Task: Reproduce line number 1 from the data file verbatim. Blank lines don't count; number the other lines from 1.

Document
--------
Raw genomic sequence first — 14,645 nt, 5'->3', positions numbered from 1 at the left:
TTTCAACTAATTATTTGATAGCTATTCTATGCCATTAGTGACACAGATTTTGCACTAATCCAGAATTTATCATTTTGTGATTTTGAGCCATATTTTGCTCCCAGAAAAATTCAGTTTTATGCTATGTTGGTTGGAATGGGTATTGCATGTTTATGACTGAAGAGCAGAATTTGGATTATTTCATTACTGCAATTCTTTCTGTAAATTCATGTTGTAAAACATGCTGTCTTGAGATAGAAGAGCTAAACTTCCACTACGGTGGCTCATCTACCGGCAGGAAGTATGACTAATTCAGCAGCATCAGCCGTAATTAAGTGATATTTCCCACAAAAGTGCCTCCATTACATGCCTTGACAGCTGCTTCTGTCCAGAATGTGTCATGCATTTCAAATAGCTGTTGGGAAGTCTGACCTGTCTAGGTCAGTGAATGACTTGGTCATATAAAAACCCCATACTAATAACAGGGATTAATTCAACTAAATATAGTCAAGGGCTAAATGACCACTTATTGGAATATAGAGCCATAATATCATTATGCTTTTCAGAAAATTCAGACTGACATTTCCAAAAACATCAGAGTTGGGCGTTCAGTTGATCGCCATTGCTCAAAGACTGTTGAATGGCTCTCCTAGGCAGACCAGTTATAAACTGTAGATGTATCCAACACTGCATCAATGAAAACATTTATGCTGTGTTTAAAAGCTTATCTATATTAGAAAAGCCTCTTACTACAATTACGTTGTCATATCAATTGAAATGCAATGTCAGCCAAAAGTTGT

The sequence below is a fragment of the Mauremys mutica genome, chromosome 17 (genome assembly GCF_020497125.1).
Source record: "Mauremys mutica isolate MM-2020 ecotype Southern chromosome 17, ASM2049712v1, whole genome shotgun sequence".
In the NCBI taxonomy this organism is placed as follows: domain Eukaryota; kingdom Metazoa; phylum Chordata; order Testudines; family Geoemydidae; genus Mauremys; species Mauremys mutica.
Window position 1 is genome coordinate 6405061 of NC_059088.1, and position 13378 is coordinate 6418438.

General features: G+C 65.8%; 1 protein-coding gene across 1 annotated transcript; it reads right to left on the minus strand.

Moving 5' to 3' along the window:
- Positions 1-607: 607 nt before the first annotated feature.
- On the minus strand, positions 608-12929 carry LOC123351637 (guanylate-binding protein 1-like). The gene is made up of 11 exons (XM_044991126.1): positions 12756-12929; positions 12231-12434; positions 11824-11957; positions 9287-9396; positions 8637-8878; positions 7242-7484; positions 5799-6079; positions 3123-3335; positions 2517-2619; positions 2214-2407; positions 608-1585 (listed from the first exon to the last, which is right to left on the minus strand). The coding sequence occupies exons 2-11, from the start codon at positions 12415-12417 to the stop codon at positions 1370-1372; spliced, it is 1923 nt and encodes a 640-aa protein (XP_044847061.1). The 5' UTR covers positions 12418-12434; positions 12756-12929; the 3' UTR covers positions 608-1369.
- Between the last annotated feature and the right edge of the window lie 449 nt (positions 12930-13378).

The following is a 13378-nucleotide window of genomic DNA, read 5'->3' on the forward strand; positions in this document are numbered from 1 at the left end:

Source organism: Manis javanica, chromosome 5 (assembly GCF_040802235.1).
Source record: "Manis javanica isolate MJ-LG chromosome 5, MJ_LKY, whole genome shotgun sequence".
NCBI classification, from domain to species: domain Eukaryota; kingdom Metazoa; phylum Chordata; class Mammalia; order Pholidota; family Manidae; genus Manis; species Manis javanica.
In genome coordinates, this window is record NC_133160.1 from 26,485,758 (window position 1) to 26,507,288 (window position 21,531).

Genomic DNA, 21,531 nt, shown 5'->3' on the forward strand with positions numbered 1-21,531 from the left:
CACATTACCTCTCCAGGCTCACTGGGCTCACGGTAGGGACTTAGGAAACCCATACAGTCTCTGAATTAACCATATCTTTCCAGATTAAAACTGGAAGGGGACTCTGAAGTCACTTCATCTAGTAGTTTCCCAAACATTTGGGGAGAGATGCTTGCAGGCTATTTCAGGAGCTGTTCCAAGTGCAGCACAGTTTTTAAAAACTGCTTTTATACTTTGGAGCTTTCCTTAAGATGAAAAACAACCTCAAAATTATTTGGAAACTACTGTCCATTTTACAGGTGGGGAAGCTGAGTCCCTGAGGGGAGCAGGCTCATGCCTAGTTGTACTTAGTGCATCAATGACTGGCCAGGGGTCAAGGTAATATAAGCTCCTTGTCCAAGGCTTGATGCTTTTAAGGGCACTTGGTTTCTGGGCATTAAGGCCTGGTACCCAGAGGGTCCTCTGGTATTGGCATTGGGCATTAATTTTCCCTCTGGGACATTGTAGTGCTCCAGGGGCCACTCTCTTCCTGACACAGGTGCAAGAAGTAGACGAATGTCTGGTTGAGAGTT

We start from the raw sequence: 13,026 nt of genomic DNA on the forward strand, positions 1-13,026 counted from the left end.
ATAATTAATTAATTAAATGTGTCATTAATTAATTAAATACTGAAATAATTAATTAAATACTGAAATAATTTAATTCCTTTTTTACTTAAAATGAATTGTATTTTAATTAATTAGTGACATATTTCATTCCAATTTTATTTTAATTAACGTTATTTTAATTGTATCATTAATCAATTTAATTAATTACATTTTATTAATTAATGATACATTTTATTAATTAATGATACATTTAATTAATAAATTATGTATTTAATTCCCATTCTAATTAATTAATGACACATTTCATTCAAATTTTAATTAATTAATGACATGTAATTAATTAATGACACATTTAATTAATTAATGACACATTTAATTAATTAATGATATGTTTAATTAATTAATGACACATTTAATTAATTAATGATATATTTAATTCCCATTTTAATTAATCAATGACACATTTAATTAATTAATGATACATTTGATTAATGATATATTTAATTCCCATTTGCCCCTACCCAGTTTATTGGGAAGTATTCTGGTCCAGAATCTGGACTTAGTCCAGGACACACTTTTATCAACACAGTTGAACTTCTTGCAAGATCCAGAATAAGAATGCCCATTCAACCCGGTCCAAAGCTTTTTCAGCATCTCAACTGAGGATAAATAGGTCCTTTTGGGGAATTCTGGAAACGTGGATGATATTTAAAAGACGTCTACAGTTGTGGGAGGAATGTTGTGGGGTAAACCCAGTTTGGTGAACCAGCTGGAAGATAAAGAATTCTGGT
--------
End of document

Raw genomic sequence first — 14,645 nt, 5'->3', positions numbered from 1 at the left: